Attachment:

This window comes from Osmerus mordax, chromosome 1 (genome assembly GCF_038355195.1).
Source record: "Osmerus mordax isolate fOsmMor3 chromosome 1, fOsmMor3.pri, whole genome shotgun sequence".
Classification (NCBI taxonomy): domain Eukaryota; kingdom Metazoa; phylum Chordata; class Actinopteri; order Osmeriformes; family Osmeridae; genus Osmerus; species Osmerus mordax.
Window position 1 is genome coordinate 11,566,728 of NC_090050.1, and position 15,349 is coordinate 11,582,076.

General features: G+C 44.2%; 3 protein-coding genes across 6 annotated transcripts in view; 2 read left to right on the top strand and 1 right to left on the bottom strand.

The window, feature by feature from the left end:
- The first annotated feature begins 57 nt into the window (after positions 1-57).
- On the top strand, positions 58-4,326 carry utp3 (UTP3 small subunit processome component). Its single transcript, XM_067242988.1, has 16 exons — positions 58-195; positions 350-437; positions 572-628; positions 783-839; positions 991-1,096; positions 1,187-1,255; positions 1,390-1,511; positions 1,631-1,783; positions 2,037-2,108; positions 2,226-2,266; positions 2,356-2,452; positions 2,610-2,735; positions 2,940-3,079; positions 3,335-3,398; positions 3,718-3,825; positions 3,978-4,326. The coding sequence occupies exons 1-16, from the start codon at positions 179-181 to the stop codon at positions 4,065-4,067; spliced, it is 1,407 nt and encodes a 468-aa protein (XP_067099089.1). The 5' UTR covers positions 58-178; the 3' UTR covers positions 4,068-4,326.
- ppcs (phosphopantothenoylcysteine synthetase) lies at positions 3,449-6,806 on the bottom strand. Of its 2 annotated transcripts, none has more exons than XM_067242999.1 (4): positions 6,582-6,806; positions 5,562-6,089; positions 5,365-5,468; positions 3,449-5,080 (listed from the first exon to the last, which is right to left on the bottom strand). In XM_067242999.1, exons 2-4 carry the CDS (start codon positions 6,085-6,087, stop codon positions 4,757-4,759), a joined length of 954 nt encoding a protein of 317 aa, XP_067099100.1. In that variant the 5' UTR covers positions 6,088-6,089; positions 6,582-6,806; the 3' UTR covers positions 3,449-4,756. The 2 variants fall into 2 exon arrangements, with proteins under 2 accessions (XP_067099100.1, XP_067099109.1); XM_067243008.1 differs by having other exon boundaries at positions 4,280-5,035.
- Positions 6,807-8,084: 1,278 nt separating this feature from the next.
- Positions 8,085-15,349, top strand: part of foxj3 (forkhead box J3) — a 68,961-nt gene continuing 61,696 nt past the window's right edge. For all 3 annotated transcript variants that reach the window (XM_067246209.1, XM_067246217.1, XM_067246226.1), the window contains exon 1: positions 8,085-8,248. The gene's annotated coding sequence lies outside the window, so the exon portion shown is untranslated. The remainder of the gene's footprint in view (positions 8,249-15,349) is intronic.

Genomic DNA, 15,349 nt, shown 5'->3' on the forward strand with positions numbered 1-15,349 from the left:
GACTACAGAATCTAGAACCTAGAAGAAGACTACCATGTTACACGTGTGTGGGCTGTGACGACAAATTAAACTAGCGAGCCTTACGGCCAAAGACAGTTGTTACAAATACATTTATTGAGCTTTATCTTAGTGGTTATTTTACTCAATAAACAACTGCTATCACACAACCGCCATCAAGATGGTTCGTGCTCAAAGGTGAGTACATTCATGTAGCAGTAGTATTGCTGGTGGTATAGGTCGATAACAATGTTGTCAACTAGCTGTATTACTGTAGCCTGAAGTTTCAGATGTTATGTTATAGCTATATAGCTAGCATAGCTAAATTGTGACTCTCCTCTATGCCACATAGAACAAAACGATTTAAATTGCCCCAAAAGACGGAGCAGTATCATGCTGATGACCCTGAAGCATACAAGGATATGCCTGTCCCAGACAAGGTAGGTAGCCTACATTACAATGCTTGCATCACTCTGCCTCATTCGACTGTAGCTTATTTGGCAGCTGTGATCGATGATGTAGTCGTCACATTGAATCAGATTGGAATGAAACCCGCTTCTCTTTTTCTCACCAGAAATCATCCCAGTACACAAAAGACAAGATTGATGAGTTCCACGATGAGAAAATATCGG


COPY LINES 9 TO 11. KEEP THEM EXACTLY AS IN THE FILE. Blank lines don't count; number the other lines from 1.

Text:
- ppcs (phosphopantothenoylcysteine synthetase) lies at positions 3,449-6,806 on the bottom strand. Of its 2 annotated transcripts, none has more exons than XM_067242999.1 (4): positions 6,582-6,806; positions 5,562-6,089; positions 5,365-5,468; positions 3,449-5,080 (listed from the first exon to the last, which is right to left on the bottom strand). In XM_067242999.1, exons 2-4 carry the CDS (start codon positions 6,085-6,087, stop codon positions 4,757-4,759), a joined length of 954 nt encoding a protein of 317 aa, XP_067099100.1. In that variant the 5' UTR covers positions 6,088-6,089; positions 6,582-6,806; the 3' UTR covers positions 3,449-4,756. The 2 variants fall into 2 exon arrangements, with proteins under 2 accessions (XP_067099100.1, XP_067099109.1); XM_067243008.1 differs by having other exon boundaries at positions 4,280-5,035.
- Positions 6,807-8,084: 1,278 nt separating this feature from the next.
- Positions 8,085-15,349, top strand: part of foxj3 (forkhead box J3) — a 68,961-nt gene continuing 61,696 nt past the window's right edge. For all 3 annotated transcript variants that reach the window (XM_067246209.1, XM_067246217.1, XM_067246226.1), the window contains exon 1: positions 8,085-8,248. The gene's annotated coding sequence lies outside the window, so the exon portion shown is untranslated. The remainder of the gene's footprint in view (positions 8,249-15,349) is intronic.